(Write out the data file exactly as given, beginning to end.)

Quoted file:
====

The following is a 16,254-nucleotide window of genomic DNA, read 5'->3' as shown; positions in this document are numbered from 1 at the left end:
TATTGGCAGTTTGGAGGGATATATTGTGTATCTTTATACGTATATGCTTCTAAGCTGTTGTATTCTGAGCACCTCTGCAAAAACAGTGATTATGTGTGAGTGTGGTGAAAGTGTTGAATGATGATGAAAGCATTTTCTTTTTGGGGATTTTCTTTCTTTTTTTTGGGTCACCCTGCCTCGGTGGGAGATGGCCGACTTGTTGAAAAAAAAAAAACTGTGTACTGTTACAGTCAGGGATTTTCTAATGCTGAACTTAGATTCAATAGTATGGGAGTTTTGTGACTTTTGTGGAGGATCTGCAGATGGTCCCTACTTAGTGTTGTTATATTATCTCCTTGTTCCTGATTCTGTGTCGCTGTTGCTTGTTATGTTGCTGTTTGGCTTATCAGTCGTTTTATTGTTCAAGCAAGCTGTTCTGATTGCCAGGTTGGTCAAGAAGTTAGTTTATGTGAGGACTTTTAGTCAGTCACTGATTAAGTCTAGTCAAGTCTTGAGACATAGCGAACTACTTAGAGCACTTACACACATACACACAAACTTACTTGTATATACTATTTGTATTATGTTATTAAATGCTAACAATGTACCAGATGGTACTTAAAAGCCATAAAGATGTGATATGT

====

The following is a 16,254-nucleotide window of genomic DNA, read 5'->3' as shown; positions in this document are numbered from 1 at the left end:
TATTGGCAGTTTGGAGGGATATATTGTGTATCTTTATACGTATATGCTTCTAAGCTGTTGTATTCTGAGCACCTCTGCAAAAACAGTGATTATGTGTGAGTGTGGTGAAAGTGTTGAATGATGATGAAAGCATTTTCTTTTTGGGGATTTTCTTTCTTTTTTTTGGGTCACCCTGCCTCGGTGGGAGATGGCCGACTTGTTGAAAAAAAAAAAACTGTGTACTGTTACAGTCAGGGATTTTCTAATGCTGAACTTAGATTCAATAGTATGGGAGTTTTGTGACTTTTGTGGAGGATCTGCAGATGGTCCCTACTTAGTGTTGTTATATTATCTCCTTGTTCCTGATTCTGTGTCGCTGTTGCTTGTTATGTTGCTGTTTGGCTTATCAGTCGTTTTATTGTTCAAGCAAGCTGTTCTGATTGCCAGGTTGGTCAAGAAGTTAGTTTATGTGAGGACTTTTAGTCAGTCACTGATTAAGTCTAGTCAAGTCTTGAGACATAGCGAACTACTTAGAGCACTTACACACATACACACAAACTTACTTGTATATACTATTTGTATTATGTTATTAAATGCTAACAATGTACCAGATGGTACTTAAAAGCCATAAAGATGTGATATGT